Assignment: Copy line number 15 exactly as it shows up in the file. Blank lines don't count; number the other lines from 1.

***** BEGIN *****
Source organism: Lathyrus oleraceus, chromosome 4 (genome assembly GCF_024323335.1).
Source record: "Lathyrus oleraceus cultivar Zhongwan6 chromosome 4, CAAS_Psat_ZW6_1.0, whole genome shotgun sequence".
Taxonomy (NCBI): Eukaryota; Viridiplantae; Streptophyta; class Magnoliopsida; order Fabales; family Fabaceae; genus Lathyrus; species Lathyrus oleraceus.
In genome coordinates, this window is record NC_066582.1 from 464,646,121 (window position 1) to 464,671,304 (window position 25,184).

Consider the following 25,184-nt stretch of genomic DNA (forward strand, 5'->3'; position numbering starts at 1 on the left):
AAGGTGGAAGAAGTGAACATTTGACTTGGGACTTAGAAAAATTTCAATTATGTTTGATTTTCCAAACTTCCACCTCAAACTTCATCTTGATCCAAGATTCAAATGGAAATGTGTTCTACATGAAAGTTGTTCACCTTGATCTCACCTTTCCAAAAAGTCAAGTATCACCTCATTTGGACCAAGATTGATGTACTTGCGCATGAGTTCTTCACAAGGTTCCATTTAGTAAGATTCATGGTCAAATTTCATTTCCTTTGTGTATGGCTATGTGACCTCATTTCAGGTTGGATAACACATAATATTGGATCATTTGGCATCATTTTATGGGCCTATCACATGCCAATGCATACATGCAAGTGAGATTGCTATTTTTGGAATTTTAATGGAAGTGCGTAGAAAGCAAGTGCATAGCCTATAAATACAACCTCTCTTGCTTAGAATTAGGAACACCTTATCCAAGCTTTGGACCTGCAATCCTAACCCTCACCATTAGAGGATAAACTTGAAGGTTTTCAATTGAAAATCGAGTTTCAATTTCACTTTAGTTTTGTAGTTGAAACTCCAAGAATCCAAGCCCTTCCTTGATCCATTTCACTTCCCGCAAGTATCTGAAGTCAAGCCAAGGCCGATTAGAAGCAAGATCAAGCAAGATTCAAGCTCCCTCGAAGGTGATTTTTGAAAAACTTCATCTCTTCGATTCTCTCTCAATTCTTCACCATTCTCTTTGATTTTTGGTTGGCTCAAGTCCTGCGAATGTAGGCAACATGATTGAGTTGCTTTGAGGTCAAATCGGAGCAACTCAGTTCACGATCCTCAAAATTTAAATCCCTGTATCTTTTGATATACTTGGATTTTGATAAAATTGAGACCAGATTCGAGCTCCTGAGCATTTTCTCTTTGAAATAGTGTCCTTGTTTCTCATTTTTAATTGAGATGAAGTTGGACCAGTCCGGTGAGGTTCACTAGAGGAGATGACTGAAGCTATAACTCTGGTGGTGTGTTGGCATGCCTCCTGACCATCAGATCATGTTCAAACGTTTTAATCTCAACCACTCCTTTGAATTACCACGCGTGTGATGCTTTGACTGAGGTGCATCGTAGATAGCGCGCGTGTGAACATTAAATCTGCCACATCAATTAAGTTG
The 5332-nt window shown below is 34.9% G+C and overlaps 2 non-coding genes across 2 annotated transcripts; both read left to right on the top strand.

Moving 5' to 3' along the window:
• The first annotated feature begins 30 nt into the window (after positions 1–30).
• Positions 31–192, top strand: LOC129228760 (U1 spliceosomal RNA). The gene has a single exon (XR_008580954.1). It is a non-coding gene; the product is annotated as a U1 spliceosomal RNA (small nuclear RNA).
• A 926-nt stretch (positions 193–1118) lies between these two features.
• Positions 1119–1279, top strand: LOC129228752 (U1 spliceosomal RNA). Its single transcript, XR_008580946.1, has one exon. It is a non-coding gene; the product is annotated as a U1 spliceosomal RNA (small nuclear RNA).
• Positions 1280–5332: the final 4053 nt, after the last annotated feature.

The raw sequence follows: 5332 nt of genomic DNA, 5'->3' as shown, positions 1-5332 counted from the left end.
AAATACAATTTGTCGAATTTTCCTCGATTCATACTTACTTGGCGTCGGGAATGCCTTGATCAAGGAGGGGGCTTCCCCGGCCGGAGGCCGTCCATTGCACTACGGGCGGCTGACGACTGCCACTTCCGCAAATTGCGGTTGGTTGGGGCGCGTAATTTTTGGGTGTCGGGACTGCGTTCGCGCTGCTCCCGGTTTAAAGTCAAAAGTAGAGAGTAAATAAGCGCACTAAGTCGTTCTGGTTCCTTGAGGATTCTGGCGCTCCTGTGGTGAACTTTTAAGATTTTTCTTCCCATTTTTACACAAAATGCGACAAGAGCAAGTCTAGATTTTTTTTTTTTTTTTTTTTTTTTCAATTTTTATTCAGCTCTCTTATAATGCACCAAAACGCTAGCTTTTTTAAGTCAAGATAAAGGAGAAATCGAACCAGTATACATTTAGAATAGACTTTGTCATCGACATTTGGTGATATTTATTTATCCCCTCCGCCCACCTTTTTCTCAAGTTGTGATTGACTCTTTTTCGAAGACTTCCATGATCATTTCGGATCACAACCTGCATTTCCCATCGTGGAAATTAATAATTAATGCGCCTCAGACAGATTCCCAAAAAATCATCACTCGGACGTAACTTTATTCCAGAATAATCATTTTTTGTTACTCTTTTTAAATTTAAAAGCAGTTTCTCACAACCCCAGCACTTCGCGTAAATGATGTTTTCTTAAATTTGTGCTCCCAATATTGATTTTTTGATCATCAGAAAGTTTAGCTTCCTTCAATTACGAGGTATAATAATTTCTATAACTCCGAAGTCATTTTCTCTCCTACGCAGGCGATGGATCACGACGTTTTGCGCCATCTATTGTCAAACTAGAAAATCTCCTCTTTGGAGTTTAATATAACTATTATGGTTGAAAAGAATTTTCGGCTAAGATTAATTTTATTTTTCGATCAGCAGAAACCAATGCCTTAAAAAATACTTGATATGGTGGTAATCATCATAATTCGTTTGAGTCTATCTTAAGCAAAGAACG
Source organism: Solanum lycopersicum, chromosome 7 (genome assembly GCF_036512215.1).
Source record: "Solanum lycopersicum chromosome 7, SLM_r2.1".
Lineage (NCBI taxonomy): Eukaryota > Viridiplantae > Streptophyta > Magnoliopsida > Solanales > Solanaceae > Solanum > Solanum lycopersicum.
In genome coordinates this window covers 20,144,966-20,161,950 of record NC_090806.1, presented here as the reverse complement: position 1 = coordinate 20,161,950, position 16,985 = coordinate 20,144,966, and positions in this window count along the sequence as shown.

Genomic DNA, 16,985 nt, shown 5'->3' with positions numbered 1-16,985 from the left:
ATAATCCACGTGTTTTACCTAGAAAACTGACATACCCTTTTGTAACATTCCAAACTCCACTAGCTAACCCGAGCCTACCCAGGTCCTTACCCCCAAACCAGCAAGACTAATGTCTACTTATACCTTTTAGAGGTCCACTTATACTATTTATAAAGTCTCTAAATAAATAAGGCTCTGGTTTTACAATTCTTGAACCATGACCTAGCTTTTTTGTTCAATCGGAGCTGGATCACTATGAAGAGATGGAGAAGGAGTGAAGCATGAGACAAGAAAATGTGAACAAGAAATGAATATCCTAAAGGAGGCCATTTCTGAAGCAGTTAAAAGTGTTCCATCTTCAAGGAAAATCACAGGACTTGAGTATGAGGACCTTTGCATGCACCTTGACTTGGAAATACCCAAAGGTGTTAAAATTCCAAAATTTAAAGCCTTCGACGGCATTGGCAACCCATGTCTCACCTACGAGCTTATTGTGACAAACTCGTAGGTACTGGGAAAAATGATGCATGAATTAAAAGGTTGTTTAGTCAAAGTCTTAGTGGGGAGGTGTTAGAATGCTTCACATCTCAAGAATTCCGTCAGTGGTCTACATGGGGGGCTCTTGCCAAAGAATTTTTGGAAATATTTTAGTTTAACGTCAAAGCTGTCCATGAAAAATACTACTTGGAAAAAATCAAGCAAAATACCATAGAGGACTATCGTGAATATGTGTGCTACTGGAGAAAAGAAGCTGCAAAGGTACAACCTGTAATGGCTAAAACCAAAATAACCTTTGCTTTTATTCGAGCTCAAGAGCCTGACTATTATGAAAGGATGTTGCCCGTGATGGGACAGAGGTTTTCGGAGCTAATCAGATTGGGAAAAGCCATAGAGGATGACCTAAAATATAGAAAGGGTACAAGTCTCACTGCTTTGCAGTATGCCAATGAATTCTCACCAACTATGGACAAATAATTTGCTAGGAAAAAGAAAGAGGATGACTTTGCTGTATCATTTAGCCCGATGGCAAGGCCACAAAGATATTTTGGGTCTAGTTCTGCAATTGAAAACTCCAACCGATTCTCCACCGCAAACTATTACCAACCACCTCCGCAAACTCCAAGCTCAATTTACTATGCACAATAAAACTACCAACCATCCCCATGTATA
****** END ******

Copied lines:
AAATACAATTTGTCGAATTTTCCTCGATTCATACTTACTTGGCGTCGGGAATGCCTTGATCAAGGAGGGGGCTTCCCCGGCCGGAGGCCGTCCATTGCACTACGGGCGGCTGACGACTGCCACTTCCGCAAATTGCGGTTGGTTGGGGCGCGTAATTTTTGGGTGTCGGGACTGCGTTCGCGCTGCTCCCGGTTTAAAGTCAAAAGTAGAGAGTAAATAAGCGCACTAAGTCGTTCTGGTTCCTTGAGGATTCTGGCGCTCCTGTGGTGAACTTTTAAGATTTTTCTTCCCATTTTTACACAAAATGCGACAAGAGCAAGTCTAGATTTTTTTTTTTTTTTTTTTTTTTTCAATTTTTATTCAGCTCTCTTATAATGCACCAAAACGCTAGCTTTTTTAAGTCAAGATAAAGGAGAAATCGAACCAGTATACATTTAGAATAGACTTTGTCATCGACATTTGGTGATATTTATTTATCCCCTCCGCCCACCTTTTTCTCAAGTTGTGATTGACTCTTTTTCGAAGACTTCCATGATCATTTCGGATCACAACCTGCATTTCCCATCGTGGAAATTAATAATTAATGCGCCTCAGACAGATTCCCAAAAAATCATCACTCGGACGTAACTTTATTCCAGAATAATCATTTTTTGTTACTCTTTTTAAATTTAAAAGCAGTTTCTCACAACCCCAGCACTTCGCGTAAATGATGTTTTCTTAAATTTGTGCTCCCAATATTGATTTTTTGATCATCAGAAAGTTTAGCTTCCTTCAATTACGAGGTATAATAATTTCTATAACTCCGAAGTCATTTTCTCTCCTACGCAGGCGATGGATCACGACGTTTTGCGCCATCTATTGTCAAACTAGAAAATCTCCTCTTTGGAGTTTAATATAACTATTATGGTTGAAAAGAATTTTCGGCTAAGATTAATTTTATTTTTCGATCAGCAGAAACCAATGCCTTAAAAAATACTTGATATGGTGGTAATCATCATAATTCGTTTGAGTCTATCTTAAGCAAAGAACG